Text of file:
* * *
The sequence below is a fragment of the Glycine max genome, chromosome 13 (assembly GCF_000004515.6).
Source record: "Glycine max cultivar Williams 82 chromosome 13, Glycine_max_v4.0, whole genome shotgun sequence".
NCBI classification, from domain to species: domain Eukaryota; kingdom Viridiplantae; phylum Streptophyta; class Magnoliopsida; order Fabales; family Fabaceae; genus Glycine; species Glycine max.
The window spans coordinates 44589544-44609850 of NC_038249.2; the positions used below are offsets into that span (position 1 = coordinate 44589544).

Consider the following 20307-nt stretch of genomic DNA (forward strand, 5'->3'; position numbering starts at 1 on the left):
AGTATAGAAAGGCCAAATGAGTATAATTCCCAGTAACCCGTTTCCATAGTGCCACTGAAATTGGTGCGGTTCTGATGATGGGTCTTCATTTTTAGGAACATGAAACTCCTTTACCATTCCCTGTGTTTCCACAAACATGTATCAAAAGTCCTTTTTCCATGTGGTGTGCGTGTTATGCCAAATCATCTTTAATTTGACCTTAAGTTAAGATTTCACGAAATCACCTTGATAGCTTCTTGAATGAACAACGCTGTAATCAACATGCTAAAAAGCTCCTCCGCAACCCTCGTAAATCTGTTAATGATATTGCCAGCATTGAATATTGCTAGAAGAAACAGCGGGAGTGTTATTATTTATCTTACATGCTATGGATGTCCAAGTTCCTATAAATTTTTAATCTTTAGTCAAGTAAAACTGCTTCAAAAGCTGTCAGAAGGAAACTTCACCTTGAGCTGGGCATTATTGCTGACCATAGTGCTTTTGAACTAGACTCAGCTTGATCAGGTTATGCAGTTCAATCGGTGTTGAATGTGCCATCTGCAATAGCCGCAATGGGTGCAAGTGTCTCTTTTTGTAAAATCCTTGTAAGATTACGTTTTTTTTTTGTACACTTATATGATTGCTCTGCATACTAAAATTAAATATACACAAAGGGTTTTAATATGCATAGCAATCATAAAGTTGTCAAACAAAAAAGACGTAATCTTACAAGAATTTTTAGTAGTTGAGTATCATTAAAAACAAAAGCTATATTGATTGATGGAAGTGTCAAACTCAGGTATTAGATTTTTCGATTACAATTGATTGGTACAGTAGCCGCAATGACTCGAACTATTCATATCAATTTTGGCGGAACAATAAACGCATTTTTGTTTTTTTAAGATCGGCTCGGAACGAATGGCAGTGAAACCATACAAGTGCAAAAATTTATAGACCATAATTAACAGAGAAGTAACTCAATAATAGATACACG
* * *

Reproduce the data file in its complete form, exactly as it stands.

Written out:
The sequence below is a fragment of the Glycine max genome, chromosome 13 (assembly GCF_000004515.6).
Source record: "Glycine max cultivar Williams 82 chromosome 13, Glycine_max_v4.0, whole genome shotgun sequence".
NCBI classification, from domain to species: domain Eukaryota; kingdom Viridiplantae; phylum Streptophyta; class Magnoliopsida; order Fabales; family Fabaceae; genus Glycine; species Glycine max.
The window spans coordinates 44589544-44609850 of NC_038249.2; the positions used below are offsets into that span (position 1 = coordinate 44589544).

Consider the following 20307-nt stretch of genomic DNA (forward strand, 5'->3'; position numbering starts at 1 on the left):
AGTATAGAAAGGCCAAATGAGTATAATTCCCAGTAACCCGTTTCCATAGTGCCACTGAAATTGGTGCGGTTCTGATGATGGGTCTTCATTTTTAGGAACATGAAACTCCTTTACCATTCCCTGTGTTTCCACAAACATGTATCAAAAGTCCTTTTTCCATGTGGTGTGCGTGTTATGCCAAATCATCTTTAATTTGACCTTAAGTTAAGATTTCACGAAATCACCTTGATAGCTTCTTGAATGAACAACGCTGTAATCAACATGCTAAAAAGCTCCTCCGCAACCCTCGTAAATCTGTTAATGATATTGCCAGCATTGAATATTGCTAGAAGAAACAGCGGGAGTGTTATTATTTATCTTACATGCTATGGATGTCCAAGTTCCTATAAATTTTTAATCTTTAGTCAAGTAAAACTGCTTCAAAAGCTGTCAGAAGGAAACTTCACCTTGAGCTGGGCATTATTGCTGACCATAGTGCTTTTGAACTAGACTCAGCTTGATCAGGTTATGCAGTTCAATCGGTGTTGAATGTGCCATCTGCAATAGCCGCAATGGGTGCAAGTGTCTCTTTTTGTAAAATCCTTGTAAGATTACGTTTTTTTTTTGTACACTTATATGATTGCTCTGCATACTAAAATTAAATATACACAAAGGGTTTTAATATGCATAGCAATCATAAAGTTGTCAAACAAAAAAGACGTAATCTTACAAGAATTTTTAGTAGTTGAGTATCATTAAAAACAAAAGCTATATTGATTGATGGAAGTGTCAAACTCAGGTATTAGATTTTTCGATTACAATTGATTGGTACAGTAGCCGCAATGACTCGAACTATTCATATCAATTTTGGCGGAACAATAAACGCATTTTTGTTTTTTTAAGATCGGCTCGGAACGAATGGCAGTGAAACCATACAAGTGCAAAAATTTATAGACCATAATTAACAGAGAAGTAACTCAATAATAGATACACG